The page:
Rothermere said the press must act to police itself. "Otherwise we are going to get privacy legislation, that is clear," he said. He added that once government intervention begins, in whatever form, "it will be completely uncontrollable. It will be a nightmare."
Separately, the Sun, another tabloid, said in an editorial that it has "no intention of carrying photographs which invade the privacy of Princes William and Harry."
The moves toward self-regulation came as the chairman of the official Press Complaints Commission, Lord Wakeham, announced he will begin discussions with tabloid editors about how to respond to the complaints voiced by Diana's brother and others over the last week.
The Press Complaints Commission is a newspaper-industry organization created in 1991 for the purpose of self-policing the press. The commission's goal in this situation will be to persuade newspaper editors to impose restraints on their own practices as a way of avoiding action by the government.
Prime Minister Tony Blair applauded the actions of the commission, saying everyone, including the press, must learn lessons from the death of Diana.
Meanwhile, officials at Buckingham Palace acknowledged that, hours after the funeral Saturday, Diana's brother was approached about giving Diana back her royal title, taken away after her divorce.
"Buckingham Palace has confirmed that it consulted the Spencer family on Saturday afternoon on the matter," the palace said in a statement. "Their very firm view was that the princess herself would not have wished for any change to the style and title by which she was known at the time of her death. The Spencer family itself also did not wish for it to be changed."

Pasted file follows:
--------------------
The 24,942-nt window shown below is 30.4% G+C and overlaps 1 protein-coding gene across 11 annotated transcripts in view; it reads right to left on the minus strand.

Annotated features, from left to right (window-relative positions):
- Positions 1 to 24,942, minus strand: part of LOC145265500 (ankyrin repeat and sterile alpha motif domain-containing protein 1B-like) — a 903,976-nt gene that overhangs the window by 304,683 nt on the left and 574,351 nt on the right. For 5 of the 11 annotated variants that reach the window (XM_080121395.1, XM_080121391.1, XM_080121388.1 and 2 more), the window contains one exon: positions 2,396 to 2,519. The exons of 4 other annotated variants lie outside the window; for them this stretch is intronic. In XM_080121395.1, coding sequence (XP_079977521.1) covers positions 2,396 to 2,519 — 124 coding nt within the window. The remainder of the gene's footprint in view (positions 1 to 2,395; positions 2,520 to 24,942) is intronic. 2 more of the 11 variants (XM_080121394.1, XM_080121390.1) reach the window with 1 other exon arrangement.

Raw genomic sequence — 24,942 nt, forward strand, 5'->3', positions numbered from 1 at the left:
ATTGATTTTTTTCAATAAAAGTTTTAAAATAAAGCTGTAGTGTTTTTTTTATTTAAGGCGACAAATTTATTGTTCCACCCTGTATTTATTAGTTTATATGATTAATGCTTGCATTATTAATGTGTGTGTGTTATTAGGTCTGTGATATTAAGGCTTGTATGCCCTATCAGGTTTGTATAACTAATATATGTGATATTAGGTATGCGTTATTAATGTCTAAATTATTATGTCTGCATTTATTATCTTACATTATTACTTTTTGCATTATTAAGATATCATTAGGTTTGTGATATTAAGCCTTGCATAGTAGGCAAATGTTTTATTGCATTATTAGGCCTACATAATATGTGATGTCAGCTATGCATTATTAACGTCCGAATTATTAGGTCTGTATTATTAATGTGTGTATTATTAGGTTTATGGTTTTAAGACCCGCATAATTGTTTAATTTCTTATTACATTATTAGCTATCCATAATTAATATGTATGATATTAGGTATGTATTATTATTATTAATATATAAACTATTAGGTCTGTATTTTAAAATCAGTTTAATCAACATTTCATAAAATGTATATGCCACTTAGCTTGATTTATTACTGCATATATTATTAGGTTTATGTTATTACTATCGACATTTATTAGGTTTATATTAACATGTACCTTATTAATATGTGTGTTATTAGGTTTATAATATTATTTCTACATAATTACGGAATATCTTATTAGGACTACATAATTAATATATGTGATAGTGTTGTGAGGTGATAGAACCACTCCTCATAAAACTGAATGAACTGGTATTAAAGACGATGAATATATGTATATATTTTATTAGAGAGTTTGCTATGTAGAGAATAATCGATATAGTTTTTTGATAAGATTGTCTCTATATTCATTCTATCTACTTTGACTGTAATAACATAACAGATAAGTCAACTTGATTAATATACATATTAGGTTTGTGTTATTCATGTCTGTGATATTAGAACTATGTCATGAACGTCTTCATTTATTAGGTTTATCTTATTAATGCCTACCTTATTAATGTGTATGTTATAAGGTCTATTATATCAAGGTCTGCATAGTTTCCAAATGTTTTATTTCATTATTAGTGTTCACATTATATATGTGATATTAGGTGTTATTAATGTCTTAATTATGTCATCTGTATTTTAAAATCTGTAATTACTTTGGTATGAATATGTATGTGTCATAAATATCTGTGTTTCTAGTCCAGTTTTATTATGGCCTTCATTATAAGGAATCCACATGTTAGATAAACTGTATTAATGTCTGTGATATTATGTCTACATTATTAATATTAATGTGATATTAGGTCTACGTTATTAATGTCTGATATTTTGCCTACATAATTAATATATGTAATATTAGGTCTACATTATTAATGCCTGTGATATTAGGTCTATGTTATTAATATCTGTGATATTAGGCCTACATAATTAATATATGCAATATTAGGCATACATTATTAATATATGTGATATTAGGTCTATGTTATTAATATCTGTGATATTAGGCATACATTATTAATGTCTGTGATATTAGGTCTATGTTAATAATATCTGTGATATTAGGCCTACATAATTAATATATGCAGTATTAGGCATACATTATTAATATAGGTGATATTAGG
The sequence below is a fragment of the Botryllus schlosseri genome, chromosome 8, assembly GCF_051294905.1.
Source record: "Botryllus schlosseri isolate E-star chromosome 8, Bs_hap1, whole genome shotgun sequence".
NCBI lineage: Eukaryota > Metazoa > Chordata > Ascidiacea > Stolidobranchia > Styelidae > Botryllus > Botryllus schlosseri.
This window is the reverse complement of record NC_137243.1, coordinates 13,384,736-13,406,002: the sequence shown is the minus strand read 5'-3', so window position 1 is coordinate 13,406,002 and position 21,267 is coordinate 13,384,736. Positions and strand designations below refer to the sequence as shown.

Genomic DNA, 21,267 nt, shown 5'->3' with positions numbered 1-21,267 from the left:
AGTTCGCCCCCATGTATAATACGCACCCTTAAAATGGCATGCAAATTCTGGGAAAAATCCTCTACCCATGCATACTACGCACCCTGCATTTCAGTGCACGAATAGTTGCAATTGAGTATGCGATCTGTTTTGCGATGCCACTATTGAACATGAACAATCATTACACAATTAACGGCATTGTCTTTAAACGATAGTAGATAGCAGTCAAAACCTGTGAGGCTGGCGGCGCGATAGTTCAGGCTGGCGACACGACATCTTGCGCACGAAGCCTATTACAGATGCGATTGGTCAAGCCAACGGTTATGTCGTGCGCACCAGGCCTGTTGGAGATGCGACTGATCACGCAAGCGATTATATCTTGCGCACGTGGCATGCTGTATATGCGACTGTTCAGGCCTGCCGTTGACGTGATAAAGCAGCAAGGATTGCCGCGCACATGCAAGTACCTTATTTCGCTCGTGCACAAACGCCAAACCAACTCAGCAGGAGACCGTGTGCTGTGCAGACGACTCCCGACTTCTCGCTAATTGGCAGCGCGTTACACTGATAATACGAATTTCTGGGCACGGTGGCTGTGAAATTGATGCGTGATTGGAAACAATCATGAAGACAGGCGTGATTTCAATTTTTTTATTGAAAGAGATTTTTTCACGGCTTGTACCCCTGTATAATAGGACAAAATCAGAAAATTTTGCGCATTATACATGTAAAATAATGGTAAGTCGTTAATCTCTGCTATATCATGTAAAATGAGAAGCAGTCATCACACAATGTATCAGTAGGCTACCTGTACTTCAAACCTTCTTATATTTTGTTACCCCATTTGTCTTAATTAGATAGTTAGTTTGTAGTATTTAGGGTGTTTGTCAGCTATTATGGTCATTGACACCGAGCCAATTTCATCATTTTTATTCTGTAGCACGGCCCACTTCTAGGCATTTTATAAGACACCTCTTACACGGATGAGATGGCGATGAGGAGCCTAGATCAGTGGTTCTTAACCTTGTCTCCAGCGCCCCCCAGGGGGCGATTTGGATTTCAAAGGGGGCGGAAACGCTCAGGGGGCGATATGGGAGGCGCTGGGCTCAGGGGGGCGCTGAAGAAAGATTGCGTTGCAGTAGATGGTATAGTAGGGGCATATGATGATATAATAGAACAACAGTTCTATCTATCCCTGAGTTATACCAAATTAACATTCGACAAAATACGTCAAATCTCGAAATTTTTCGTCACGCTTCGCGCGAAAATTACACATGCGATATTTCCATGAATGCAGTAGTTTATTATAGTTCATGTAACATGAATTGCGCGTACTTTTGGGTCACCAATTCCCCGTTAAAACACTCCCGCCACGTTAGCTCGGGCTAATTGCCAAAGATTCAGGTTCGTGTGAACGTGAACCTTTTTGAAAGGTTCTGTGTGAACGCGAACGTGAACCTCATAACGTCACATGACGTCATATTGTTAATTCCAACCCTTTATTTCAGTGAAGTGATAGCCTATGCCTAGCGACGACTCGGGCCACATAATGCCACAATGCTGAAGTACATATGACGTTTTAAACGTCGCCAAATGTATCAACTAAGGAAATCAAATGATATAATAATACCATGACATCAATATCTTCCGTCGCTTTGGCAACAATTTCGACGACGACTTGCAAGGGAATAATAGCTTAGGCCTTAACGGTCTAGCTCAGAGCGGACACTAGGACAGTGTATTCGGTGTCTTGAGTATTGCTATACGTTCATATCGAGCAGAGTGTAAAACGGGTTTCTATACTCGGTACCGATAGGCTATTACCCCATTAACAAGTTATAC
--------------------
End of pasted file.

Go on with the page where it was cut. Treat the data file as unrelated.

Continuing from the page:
In his tribute Saturday, Spencer made reference to the issue in a barbed comment aimed directly at the royal family. He called Diana "someone with a natural nobility who was classless, who proved in the last year that she needed no royal title to continue to generate her particular brand of magic."
Spencer issued a statement today thanking people throughout the world for their expressions of sympathy. "I would like to thank all the people, from all over the world, who have communicated their grief at Diana's loss to me and to my family over the past eight days," he said.
He added, "The knowledge that Diana's life gave so many people so much, can now be balanced by the hope that, in death, her legacy will be immortal."
At Althorp, the Spencer family estate, many of the flowers left by the public during the past week were moved to the small island where Diana was buried on Saturday.
Officials said they will begin to remove the mountains of flowers left at Kensington, Buckingham and St. James's palaces and elsewhere later in the week and will distribute many of them to hospitals and other institutions serving the elderly and children. Officials also said they will attempt to collect and preserve the hundreds of thousands of personal messages for Diana that have been left with the flowers.
Also today, the leader of the Conservative Party, William Hague, joined others who have called for London's Heathrow Airport to be renamed for Princess Diana.
Although the period of mourning for Diana continued today, government leaders began turning their attention in earnest to Thursday's vote in Scotland to create a parliament there for the first time in 300 years. Diana's death had brought a suspension in campaigning, but today Blair spent the day in Scotland urging voters there to support his government's referendum and to give the parliament the power to levy taxes.
© Copyright 1997 The Washington Post Company